Churchill’s coffin being loaded onto a train at Waterloo Station, London, before travelling to Blenheim Palace and Bladon after his State Funeral, London, 30th January 1965. The train was pulled by a Battle-of-Britain-Class locomotive named ‘Winston Churchill’. (Photo by Fox Photos/Hulton Archive/Getty Images)
28th January 1965: Two members of the Womens Voluntary Service serving free cups of tea to the crowds of people queuing to see Churchill lying in state at Westminster Hall in London. The sign reads: ‘You’ve got a long wait. Free Tea! Or give what you can’. (Photo by Philip Townsend/Express/Getty Images)
My stepfather, who was working in Westminster at the time, paid respects to Churchill at Westminster Hall during his lying in state period. Dad told me that he and his work colleagues were expected to visit Westminster Hall, it was their civic duty, despite the tedium of queuing for hours on end, “at least we were given free tea whilst we waited!”, he remarked.
Many thousands of people also made the pilgrimage to London to pay their respects to a man who was so instrumental in freeing Europe from Nazi tyranny. In sixties Britain, a new generation of young people were now able to enjoy the benefits of living in a free and liberal society thanks to the sacrifices made by their parents and grandparents during World War Two.
My mother, a baby boomer, came of age in 1965. She remembers her family, neighbours and friends all watching the funeral on a black and white Bush television that had been purchased for the occasion. A number of the shops in her home town closed their shutters and a few shopkeepers put black crepe ribbons around their windows. Some employers also gave their staff the morning off of work to watch the funeral.
My mother recalls several older members of her parents’ generation wearing a black armband as a mark of respect, a tradition that had pretty much fallen out of favour with the public since George VI’s death in 1952 when this practice was commonplace.
Like so many who watched Churchill’s funeral on that wintry day in 1965, my mother particularly remembers the image of cranes along the Thames lowering their arms as the coffin, on board the Havengore, passed by. Although, this scene was orchestrated and paid for by the state rather than being a spontaneous heartfelt gesture from the ‘working man’. The dock workers who operated the cranes were actually paid to perform this manoeuvre. Some refused to do it as a point of political and personal principle.
‘A Year In Our Time’ (1965) by British Pathe. Uploaded to You Tube 13.4.2014.
Churchill’s death marked the end of the old order and everything it represented, particularly Victorian conservatism. 1965 was the year that modern Britain began. Educational reforms gathered pace, new secondary modern comprehensives were created to provide a fairer system of learning for all. In hindsight, some educationalists acknowledge that the comprehensive system didn’t really work, it simply created a greater social divide within the secondary sector.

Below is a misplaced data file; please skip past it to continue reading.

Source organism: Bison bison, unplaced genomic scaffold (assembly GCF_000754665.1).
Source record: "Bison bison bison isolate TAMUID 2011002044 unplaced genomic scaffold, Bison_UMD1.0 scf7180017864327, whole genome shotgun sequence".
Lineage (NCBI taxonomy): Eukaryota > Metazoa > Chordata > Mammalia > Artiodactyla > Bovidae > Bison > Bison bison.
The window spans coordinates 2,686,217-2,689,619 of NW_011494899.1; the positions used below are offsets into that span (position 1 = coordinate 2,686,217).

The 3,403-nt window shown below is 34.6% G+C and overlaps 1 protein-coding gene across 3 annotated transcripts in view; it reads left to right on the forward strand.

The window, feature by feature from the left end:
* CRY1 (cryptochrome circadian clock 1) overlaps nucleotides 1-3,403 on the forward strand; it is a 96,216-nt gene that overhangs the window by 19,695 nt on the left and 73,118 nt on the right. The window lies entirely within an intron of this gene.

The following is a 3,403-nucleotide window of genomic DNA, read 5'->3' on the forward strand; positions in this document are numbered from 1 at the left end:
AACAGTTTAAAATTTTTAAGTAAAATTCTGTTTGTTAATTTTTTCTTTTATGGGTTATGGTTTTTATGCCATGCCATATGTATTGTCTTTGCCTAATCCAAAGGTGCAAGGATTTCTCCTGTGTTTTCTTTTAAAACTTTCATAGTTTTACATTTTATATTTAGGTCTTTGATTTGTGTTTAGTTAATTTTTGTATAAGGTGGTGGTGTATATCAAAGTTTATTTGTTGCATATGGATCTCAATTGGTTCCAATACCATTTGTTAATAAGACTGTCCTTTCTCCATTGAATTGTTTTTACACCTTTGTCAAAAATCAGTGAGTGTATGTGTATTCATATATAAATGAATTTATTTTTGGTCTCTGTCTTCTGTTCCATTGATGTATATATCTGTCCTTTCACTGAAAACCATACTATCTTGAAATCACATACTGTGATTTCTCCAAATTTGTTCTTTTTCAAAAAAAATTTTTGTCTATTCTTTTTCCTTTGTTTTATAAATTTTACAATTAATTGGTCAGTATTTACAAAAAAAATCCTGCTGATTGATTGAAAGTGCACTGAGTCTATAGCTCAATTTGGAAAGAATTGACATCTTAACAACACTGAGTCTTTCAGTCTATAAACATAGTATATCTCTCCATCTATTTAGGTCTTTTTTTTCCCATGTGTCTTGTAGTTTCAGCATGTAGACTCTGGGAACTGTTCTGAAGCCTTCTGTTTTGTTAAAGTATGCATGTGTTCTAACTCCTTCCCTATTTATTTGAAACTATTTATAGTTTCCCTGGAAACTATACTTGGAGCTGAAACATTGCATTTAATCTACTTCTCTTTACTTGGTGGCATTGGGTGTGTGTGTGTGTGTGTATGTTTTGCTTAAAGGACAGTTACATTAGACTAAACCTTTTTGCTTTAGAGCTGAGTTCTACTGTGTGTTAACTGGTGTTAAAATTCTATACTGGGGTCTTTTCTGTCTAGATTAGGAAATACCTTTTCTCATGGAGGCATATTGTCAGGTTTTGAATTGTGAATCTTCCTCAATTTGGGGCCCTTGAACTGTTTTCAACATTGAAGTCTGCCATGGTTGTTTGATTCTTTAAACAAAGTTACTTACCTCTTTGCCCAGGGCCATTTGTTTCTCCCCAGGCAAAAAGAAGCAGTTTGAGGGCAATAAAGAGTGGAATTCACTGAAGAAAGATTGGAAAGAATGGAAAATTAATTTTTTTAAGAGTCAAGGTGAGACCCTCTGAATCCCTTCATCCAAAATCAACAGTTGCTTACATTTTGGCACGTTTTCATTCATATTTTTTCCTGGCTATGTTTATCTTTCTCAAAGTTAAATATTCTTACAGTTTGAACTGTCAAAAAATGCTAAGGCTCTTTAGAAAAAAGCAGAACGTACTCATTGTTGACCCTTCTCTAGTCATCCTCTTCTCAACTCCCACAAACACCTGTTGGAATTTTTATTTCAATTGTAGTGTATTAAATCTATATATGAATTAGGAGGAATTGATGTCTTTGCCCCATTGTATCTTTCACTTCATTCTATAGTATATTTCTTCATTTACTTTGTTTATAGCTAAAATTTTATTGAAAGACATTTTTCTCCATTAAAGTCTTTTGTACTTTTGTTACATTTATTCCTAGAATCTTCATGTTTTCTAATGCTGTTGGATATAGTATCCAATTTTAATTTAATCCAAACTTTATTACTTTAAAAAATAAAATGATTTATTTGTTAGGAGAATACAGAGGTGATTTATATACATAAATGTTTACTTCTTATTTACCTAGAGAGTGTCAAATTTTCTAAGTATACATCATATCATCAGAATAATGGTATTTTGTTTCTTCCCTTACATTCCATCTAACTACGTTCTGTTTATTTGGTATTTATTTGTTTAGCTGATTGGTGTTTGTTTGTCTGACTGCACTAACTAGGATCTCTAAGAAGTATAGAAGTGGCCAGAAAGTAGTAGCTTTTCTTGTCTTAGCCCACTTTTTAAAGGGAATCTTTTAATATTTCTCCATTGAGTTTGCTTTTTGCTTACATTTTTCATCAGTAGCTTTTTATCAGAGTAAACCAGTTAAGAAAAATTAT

Labour MP Roy Jenkins (1920-2003) became Home Secretary in 1965. Jenkins immediately began to push forward with new legislation such as the abolition in Britain of capital punishment and theatre censorship, the decriminalisation of homosexuality, relaxing divorce law, suspension of birching and the legalisation of abortion.
The contraceptive pill first came to Britain from the United States in 1961 but until 1964 it was only available to married women for the sole purpose of regulating menstrual problems. In 1964/65 right through until the early 1970s ‘the pill’ revolutionised women’s (and men’s!) sexual freedom thanks to restrictions being lifted on the medical conditions for which the pill could be prescribed. Women could now take charge of their family planning, putting childbearing ‘on hold’ in order to pursue careers and educational opportunities if they should so wish. It wasn’t until 1974 that, controversially, ‘the pill’ became available to all women, for free, at family planning clinics.
‘The Pill’, 1965. A photograph showing a factory line of women packing boxes containing the contraceptive pill, taken by Chris Barham in 1965 for the Daily Herald newspaper. 8 million birth control pills were produced weekly at G.D. Searle’s High Wycombe pharmaceutical firm. This particular brand has the trade name ‘Ovulen’. The contraceptive pill was first distributed in Europe in 1961- recommended solely for regulating menstrual disorders in married women. By the late 1960s, however, ‘the Pill’ had come to symbolise social change, sexual liberation and women’s fight for equal rights. This photograph has been selected from the Daily Herald Archive, a collection of over three million photographs. The archive holds work of international, national and local importance by both staff and agency photographers. (Photo by Daily Herald Archive/SSPL/Getty Images)
28th September 1965: US actress Raquel Welch in London, in front of a poster promoting her latest film ‘One Million Years BC’. (Photo by J. Wilds/Keystone/Getty Images)
‘Matchbox Cars’ (1965) by British Pathe. Uploaded to You Tube 13.4.2014.
The Beatles go to Buckingham Palace to receive their MBEs, London, 1965. Film by British Pathe. Uploaded onto You Tube 13.4.2014.
In popular and consumer culture, 1965 was a landmark year. The Beatles film Help! debuted in London and The Sound of Music , directed by Robert Wise, was released. Mary Quant introduced the miniskirt from her shop Bazaar on the Kings Road in Chelsea, London. Sony marketed their ‘CV-2000’, the first home video tape recorder. Children’s toy ‘Spirograph’, developed by British engineer, Denys Fisher (1918-2002), was first sold.